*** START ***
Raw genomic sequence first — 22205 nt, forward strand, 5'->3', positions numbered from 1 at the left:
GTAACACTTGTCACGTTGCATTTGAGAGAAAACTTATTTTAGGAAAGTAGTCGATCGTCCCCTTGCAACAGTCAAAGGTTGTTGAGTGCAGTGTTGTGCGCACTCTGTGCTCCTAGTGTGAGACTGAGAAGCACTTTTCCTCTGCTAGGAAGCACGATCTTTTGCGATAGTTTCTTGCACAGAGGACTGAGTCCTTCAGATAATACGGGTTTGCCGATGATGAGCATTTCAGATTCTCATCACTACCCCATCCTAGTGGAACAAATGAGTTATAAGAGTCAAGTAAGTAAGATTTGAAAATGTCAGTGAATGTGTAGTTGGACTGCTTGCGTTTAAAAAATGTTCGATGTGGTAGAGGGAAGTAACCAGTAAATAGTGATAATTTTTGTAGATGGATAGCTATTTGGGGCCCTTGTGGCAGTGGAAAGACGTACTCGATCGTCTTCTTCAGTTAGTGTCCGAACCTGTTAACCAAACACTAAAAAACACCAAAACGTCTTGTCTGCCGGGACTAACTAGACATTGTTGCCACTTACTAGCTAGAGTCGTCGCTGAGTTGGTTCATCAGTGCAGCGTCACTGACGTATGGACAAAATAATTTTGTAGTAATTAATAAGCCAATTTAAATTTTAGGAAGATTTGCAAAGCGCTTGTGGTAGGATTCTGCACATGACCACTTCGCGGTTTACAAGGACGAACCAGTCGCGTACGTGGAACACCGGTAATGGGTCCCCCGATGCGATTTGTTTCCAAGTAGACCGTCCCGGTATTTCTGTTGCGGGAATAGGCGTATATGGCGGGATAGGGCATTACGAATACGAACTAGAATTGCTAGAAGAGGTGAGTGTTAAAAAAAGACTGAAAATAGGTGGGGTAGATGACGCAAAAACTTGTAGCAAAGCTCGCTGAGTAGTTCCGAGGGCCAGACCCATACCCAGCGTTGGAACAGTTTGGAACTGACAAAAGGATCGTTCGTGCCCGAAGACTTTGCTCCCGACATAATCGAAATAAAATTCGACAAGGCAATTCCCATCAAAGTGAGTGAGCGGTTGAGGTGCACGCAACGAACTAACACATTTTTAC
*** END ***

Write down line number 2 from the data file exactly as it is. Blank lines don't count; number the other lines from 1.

GTAACACTTGTCACGTTGCATTTGAGAGAAAACTTATTTTAGGAAAGTAGTCGATCGTCCCCTTGCAACAGTCAAAGGTTGTTGAGTGCAGTGTTGTGCGCACTCTGTGCTCCTAGTGTGAGACTGAGAAGCACTTTTCCTCTGCTAGGAAGCACGATCTTTTGCGATAGTTTCTTGCACAGAGGACTGAGTCCTTCAGATAATACGGGTTTGCCGATGATGAGCATTTCAGATTCTCATCACTACCCCATCCTAGTGGAACAAATGAGTTATAAGAGTCAAGTAAGTAAGATTTGAAAATGTCAGTGAATGTGTAGTTGGACTGCTTGCGTTTAAAAAATGTTCGATGTGGTAGAGGGAAGTAACCAGTAAATAGTGATAATTTTTGTAGATGGATAGCTATTTGGGGCCCTTGTGGCAGTGGAAAGACGTACTCGATCGTCTTCTTCAGTTAGTGTCCGAACCTGTTAACCAAACACTAAAAAACACCAAAACGTCTTGTCTGCCGGGACTAACTAGACATTGTTGCCACTTACTAGCTAGAGTCGTCGCTGAGTTGGTTCATCAGTGCAGCGTCACTGACGTATGGACAAAATAATTTTGTAGTAATTAATAAGCCAATTTAAATTTTAGGAAGATTTGCAAAGCGCTTGTGGTAGGATTCTGCACATGACCACTTCGCGGTTTACAAGGACGAACCAGTCGCGTACGTGGAACACCGGTAATGGGTCCCCCGATGCGATTTGTTTCCAAGTAGACCGTCCCGGTATTTCTGTTGCGGGAATAGGCGTATATGGCGGGATAGGGCATTACGAATACGAACTAGAATTGCTAGAAGAGGTGAGTGTTAAAAAAAGACTGAAAATAGGTGGGGTAGATGACGCAAAAACTTGTAGCAAAGCTCGCTGAGTAGTTCCGAGGGCCAGACCCATACCCAGCGTTGGAACAGTTTGGAACTGACAAAAGGATCGTTCGTGCCCGAAGACTTTGCTCCCGACATAATCGAAATAAAATTCGACAAGGCAATTCCCATCAAAGTGAGTGAGCGGTTGAGGTGCACGCAACGAACTAACACATTTTTAC